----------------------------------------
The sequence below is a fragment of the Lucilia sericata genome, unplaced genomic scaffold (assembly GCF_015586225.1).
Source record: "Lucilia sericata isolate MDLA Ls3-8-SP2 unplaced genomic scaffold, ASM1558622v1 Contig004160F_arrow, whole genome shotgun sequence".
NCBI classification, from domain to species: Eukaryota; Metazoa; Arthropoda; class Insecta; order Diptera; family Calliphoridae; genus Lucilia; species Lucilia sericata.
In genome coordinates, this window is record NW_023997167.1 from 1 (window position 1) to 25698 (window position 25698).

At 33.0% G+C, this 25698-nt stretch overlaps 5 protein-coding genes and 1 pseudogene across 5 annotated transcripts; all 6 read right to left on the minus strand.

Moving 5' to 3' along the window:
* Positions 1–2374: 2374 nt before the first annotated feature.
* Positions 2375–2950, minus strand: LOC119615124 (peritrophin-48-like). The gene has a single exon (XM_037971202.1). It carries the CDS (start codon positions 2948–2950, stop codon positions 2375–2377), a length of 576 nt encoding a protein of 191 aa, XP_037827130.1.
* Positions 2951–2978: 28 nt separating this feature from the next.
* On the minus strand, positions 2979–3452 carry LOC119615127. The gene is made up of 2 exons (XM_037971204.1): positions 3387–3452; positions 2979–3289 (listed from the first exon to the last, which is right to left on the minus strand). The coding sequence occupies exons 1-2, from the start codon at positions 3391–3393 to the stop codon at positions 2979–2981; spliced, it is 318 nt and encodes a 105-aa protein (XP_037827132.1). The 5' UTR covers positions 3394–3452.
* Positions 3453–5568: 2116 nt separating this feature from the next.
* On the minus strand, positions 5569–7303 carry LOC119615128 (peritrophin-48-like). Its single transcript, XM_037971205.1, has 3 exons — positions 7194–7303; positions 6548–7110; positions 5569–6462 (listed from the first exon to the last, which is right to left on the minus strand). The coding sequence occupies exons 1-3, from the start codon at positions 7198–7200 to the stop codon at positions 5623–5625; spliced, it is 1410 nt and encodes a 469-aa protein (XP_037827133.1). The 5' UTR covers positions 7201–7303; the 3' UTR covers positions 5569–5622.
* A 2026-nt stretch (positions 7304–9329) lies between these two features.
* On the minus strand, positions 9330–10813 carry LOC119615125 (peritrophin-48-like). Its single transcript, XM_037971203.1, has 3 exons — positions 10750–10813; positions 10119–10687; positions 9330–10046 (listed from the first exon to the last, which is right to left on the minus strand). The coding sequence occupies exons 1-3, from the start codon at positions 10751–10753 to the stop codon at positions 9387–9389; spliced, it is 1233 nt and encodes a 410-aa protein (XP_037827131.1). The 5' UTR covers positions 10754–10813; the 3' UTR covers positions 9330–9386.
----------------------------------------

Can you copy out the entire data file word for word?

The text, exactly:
The sequence below is a fragment of the Lucilia sericata genome, unplaced genomic scaffold (assembly GCF_015586225.1).
Source record: "Lucilia sericata isolate MDLA Ls3-8-SP2 unplaced genomic scaffold, ASM1558622v1 Contig004160F_arrow, whole genome shotgun sequence".
NCBI classification, from domain to species: Eukaryota; Metazoa; Arthropoda; class Insecta; order Diptera; family Calliphoridae; genus Lucilia; species Lucilia sericata.
In genome coordinates, this window is record NW_023997167.1 from 1 (window position 1) to 25698 (window position 25698).

At 33.0% G+C, this 25698-nt stretch overlaps 5 protein-coding genes and 1 pseudogene across 5 annotated transcripts; all 6 read right to left on the minus strand.

Moving 5' to 3' along the window:
* Positions 1–2374: 2374 nt before the first annotated feature.
* Positions 2375–2950, minus strand: LOC119615124 (peritrophin-48-like). The gene has a single exon (XM_037971202.1). It carries the CDS (start codon positions 2948–2950, stop codon positions 2375–2377), a length of 576 nt encoding a protein of 191 aa, XP_037827130.1.
* Positions 2951–2978: 28 nt separating this feature from the next.
* On the minus strand, positions 2979–3452 carry LOC119615127. The gene is made up of 2 exons (XM_037971204.1): positions 3387–3452; positions 2979–3289 (listed from the first exon to the last, which is right to left on the minus strand). The coding sequence occupies exons 1-2, from the start codon at positions 3391–3393 to the stop codon at positions 2979–2981; spliced, it is 318 nt and encodes a 105-aa protein (XP_037827132.1). The 5' UTR covers positions 3394–3452.
* Positions 3453–5568: 2116 nt separating this feature from the next.
* On the minus strand, positions 5569–7303 carry LOC119615128 (peritrophin-48-like). Its single transcript, XM_037971205.1, has 3 exons — positions 7194–7303; positions 6548–7110; positions 5569–6462 (listed from the first exon to the last, which is right to left on the minus strand). The coding sequence occupies exons 1-3, from the start codon at positions 7198–7200 to the stop codon at positions 5623–5625; spliced, it is 1410 nt and encodes a 469-aa protein (XP_037827133.1). The 5' UTR covers positions 7201–7303; the 3' UTR covers positions 5569–5622.
* A 2026-nt stretch (positions 7304–9329) lies between these two features.
* On the minus strand, positions 9330–10813 carry LOC119615125 (peritrophin-48-like). Its single transcript, XM_037971203.1, has 3 exons — positions 10750–10813; positions 10119–10687; positions 9330–10046 (listed from the first exon to the last, which is right to left on the minus strand). The coding sequence occupies exons 1-3, from the start codon at positions 10751–10753 to the stop codon at positions 9387–9389; spliced, it is 1233 nt and encodes a 410-aa protein (XP_037827131.1). The 5' UTR covers positions 10754–10813; the 3' UTR covers positions 9330–9386.